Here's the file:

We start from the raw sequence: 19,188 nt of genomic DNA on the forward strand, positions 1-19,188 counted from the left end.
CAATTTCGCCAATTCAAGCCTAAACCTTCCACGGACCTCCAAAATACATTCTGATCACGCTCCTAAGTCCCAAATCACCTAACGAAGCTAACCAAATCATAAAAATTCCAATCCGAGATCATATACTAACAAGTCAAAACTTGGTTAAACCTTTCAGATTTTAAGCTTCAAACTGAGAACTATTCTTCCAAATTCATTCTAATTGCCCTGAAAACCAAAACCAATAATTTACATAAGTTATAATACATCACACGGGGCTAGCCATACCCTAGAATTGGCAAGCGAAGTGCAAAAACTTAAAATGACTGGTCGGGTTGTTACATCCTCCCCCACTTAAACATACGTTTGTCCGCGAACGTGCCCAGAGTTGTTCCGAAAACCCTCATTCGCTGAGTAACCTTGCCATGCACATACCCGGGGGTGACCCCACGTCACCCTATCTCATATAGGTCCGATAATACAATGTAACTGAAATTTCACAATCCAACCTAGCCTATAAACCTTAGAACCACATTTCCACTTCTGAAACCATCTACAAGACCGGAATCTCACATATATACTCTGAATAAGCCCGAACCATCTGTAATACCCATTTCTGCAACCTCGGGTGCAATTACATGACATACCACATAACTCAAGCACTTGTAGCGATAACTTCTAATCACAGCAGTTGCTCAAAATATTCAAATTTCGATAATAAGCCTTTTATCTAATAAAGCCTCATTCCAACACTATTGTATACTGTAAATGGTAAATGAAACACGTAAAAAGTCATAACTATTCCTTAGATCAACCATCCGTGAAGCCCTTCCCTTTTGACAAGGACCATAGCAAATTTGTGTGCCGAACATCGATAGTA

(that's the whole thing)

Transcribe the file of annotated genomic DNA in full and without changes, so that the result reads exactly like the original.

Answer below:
We start from the raw sequence: 19,188 nt of genomic DNA on the forward strand, positions 1-19,188 counted from the left end.
CAATTTCGCCAATTCAAGCCTAAACCTTCCACGGACCTCCAAAATACATTCTGATCACGCTCCTAAGTCCCAAATCACCTAACGAAGCTAACCAAATCATAAAAATTCCAATCCGAGATCATATACTAACAAGTCAAAACTTGGTTAAACCTTTCAGATTTTAAGCTTCAAACTGAGAACTATTCTTCCAAATTCATTCTAATTGCCCTGAAAACCAAAACCAATAATTTACATAAGTTATAATACATCACACGGGGCTAGCCATACCCTAGAATTGGCAAGCGAAGTGCAAAAACTTAAAATGACTGGTCGGGTTGTTACATCCTCCCCCACTTAAACATACGTTTGTCCGCGAACGTGCCCAGAGTTGTTCCGAAAACCCTCATTCGCTGAGTAACCTTGCCATGCACATACCCGGGGGTGACCCCACGTCACCCTATCTCATATAGGTCCGATAATACAATGTAACTGAAATTTCACAATCCAACCTAGCCTATAAACCTTAGAACCACATTTCCACTTCTGAAACCATCTACAAGACCGGAATCTCACATATATACTCTGAATAAGCCCGAACCATCTGTAATACCCATTTCTGCAACCTCGGGTGCAATTACATGACATACCACATAACTCAAGCACTTGTAGCGATAACTTCTAATCACAGCAGTTGCTCAAAATATTCAAATTTCGATAATAAGCCTTTTATCTAATAAAGCCTCATTCCAACACTATTGTATACTGTAAATGGTAAATGAAACACGTAAAAAGTCATAACTATTCCTTAGATCAACCATCCGTGAAGCCCTTCCCTTTTGACAAGGACCATAGCAAATTTGTGTGCCGAACATCGATAGTA